In an effort to obtain higher porosities, filter suppliers have attempted to move to pleated ceramic papers. Using such pleated ceramic papers, porosities of about 80% are possible with very low back pressure. With such low back pressure, these filters have been used in applications, such as mining, where extremely low back pressure is a necessity. However, the use of the pleated ceramic paper filters has been sporadic, and has not been widely adopted. For example, pleated ceramic papers have not effectively been used in harsh environments. Manufacturing the pleated ceramic papers requires the use of a paper making process that creates ceramic paper structures that are relatively weak, and do not appear to be cost-effective as compared to extruded filters. Further, the formation of pleated ceramic papers allows very little flexibility in cell shape and density. For example, it is difficult to create a paper pleated filter with large inlet channels and smaller outlet channels, which may be desirable in some filtering applications. Accordingly, the use of pleated ceramic papers has not satisfied the requirement for higher porosity filter and catalytic substrates.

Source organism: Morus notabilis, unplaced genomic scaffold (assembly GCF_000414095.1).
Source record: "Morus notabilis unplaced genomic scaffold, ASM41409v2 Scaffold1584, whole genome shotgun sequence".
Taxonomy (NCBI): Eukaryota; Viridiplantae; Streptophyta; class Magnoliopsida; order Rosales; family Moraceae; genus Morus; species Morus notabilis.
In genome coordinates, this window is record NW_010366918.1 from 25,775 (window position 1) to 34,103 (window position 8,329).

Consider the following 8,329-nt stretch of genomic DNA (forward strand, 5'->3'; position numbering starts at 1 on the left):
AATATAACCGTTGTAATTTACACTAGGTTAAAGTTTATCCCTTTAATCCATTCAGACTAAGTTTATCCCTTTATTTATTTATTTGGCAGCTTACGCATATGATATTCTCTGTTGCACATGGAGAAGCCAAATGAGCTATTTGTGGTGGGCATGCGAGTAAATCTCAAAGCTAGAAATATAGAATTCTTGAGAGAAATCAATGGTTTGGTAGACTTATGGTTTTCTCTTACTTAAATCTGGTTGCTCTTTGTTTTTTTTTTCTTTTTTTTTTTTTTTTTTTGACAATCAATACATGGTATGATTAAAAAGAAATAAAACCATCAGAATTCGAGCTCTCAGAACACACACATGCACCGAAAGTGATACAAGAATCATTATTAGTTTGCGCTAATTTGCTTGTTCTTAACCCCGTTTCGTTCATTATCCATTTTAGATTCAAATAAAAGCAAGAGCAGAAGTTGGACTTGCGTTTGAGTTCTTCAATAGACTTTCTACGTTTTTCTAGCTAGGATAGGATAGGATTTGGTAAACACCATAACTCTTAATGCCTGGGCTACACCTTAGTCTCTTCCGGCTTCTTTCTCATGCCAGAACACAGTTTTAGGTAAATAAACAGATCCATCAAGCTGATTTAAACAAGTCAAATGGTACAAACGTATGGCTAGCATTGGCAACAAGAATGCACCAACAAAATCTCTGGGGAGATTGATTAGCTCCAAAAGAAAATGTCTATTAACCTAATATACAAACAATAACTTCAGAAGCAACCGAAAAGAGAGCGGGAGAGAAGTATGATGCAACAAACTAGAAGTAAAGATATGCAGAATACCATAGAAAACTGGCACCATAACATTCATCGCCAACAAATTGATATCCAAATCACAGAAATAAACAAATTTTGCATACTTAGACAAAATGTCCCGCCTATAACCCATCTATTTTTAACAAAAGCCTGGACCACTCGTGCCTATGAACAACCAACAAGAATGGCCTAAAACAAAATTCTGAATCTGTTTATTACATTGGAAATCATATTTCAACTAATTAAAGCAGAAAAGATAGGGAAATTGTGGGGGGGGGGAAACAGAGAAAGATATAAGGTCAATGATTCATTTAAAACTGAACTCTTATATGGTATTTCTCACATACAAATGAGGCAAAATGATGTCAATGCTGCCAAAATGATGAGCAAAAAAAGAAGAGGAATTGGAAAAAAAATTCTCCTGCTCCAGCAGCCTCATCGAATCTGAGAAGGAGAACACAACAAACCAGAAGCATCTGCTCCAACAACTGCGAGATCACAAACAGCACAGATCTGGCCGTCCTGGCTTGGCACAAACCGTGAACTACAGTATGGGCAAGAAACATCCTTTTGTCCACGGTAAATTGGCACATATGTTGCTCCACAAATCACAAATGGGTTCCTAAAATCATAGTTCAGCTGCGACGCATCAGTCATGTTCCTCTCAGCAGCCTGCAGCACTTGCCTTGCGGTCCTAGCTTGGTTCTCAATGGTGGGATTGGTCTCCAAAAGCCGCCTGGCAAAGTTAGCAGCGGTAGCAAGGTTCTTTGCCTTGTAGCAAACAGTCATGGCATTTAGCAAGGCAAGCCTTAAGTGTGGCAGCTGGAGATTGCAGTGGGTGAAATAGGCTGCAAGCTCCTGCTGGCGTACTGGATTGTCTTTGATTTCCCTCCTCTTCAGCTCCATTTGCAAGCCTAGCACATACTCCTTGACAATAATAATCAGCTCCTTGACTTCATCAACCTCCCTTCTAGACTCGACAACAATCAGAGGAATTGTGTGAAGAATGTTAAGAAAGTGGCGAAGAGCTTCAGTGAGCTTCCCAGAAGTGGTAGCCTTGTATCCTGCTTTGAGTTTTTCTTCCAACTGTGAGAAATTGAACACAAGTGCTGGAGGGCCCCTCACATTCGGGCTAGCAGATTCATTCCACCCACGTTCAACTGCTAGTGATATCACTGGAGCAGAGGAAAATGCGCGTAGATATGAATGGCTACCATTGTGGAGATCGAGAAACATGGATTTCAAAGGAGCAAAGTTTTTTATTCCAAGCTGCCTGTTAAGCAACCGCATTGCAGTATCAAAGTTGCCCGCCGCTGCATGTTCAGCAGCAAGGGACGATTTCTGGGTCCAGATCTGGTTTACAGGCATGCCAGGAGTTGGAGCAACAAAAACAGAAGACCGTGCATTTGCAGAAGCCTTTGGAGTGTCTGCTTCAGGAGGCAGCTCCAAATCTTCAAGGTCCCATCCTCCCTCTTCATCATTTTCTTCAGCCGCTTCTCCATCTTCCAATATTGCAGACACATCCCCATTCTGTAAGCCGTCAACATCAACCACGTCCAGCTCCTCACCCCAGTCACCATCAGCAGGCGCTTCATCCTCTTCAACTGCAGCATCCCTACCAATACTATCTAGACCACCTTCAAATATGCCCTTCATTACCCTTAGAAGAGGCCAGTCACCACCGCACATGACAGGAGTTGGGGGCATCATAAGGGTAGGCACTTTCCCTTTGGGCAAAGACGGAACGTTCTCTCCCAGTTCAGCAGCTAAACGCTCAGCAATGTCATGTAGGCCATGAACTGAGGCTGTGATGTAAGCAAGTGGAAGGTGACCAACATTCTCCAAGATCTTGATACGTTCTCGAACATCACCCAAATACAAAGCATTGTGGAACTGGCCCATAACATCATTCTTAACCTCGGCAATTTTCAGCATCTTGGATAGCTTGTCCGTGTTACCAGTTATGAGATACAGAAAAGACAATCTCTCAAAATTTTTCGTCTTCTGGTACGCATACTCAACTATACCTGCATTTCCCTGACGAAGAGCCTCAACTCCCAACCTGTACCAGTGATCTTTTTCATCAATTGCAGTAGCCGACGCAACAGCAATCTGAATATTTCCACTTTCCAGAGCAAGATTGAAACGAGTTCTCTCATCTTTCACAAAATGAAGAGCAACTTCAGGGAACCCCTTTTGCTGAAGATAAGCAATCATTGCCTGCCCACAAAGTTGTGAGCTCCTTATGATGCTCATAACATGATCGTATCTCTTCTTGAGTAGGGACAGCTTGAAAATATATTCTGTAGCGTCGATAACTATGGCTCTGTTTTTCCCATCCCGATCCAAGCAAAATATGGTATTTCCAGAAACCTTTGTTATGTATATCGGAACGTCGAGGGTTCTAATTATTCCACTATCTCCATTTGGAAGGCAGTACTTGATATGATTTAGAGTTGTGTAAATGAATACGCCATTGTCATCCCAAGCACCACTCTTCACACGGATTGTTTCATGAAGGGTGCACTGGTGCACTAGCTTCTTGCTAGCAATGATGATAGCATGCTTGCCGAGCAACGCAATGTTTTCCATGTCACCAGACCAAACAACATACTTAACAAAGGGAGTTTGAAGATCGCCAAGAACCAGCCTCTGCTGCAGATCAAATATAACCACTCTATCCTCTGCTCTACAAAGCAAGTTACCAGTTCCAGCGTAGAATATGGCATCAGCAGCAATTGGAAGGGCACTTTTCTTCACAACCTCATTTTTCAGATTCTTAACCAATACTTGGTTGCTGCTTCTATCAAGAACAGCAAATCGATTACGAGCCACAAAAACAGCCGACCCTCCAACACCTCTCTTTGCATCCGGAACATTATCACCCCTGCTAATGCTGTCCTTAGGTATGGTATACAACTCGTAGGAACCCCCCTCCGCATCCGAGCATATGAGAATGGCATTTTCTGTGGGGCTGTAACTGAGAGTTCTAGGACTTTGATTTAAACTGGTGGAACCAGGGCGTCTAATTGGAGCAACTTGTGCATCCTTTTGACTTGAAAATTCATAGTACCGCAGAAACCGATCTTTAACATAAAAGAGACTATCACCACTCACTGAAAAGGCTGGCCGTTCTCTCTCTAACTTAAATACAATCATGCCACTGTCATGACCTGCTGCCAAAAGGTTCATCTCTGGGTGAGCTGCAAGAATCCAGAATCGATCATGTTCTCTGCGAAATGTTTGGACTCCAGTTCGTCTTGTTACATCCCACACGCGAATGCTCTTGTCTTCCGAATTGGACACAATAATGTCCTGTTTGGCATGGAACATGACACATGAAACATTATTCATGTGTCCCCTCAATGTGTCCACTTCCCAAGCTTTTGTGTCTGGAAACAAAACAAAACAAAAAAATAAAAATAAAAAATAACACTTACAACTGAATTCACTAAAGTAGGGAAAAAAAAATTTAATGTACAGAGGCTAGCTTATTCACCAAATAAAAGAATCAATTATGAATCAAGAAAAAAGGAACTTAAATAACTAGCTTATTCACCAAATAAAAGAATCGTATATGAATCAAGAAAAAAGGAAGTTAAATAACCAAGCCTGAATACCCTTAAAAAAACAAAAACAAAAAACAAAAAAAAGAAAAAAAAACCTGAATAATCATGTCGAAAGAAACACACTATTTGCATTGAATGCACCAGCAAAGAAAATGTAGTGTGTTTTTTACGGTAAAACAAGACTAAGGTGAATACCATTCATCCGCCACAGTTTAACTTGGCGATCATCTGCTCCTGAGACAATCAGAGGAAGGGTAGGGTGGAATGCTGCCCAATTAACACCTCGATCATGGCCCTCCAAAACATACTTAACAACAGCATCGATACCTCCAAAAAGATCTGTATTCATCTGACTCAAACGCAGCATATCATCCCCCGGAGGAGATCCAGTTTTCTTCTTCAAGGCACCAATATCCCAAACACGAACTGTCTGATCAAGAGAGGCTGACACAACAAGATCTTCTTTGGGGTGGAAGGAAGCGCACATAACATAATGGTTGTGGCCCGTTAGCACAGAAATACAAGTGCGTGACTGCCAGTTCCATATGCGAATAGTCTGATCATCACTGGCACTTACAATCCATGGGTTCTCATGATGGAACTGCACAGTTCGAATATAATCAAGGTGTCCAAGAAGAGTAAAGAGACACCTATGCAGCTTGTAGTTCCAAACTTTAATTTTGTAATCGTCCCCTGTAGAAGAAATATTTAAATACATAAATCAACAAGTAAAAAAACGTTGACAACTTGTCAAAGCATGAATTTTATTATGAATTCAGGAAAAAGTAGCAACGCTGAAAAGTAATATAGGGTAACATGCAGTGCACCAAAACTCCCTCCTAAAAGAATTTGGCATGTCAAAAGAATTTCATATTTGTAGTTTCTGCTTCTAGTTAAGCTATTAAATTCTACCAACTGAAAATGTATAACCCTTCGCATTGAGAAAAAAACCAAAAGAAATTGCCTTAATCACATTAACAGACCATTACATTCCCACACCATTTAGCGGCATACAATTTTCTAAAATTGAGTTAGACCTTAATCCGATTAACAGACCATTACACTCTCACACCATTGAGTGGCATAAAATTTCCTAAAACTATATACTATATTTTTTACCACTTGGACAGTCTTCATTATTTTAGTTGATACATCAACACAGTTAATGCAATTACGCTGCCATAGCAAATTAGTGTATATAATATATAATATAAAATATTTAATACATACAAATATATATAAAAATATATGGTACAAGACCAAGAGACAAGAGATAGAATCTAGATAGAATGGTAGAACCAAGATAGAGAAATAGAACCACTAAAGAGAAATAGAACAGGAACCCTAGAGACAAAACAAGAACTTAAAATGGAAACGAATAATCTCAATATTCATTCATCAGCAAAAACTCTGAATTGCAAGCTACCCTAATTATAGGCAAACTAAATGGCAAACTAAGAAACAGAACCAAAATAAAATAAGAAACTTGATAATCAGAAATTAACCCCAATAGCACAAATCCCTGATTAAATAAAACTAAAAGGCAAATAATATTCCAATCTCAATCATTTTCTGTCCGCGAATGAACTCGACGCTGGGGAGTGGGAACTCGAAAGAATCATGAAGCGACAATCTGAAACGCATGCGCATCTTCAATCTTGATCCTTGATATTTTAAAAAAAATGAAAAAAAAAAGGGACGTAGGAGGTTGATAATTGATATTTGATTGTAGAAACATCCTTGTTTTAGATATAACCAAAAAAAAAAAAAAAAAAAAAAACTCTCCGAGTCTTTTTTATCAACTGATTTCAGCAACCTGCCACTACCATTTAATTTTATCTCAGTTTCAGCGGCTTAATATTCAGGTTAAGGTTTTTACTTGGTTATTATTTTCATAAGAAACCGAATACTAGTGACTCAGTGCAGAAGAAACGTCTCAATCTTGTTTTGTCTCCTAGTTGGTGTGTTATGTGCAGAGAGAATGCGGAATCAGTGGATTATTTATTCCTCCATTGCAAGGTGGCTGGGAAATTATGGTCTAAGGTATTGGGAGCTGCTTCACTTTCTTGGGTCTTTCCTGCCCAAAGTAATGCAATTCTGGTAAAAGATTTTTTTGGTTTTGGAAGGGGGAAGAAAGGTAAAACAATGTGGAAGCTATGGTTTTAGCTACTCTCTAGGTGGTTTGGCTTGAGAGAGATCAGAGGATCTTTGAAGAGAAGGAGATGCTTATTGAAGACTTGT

In another example of an effort to increase porosity and to avoid the disadvantages of pleated paper, some have built substrates by forming a mass with ceramic precursors and carefully processing the mass to grow mono-crystalline whiskers in a porous pattern. However, growing these crystals in-situ requires careful and accurate control of the curing process, making the process difficult to scale, relatively expensive, and prone to defects. Further, this difficult process only gives a few more percentage points in porosity. Finally, the process only grows a mullite type crystalline whisker, which limits the applicability of the substrate. For example, mullite is known to have a large coefficient of thermal expansion, which makes crystalline mullite whiskers undesirable in many applications needing a wide operational temperature band.
Accordingly, the industry has a need for a substrate that has high porosity and an associated high permeability, and can be strengthened to operate in a wide variety of applications. Preferably, the substrate would be formed as a highly desirable open pore network, would be cost-effective to manufacture, and could be manufactured with flexible physical, chemical, and reaction properties.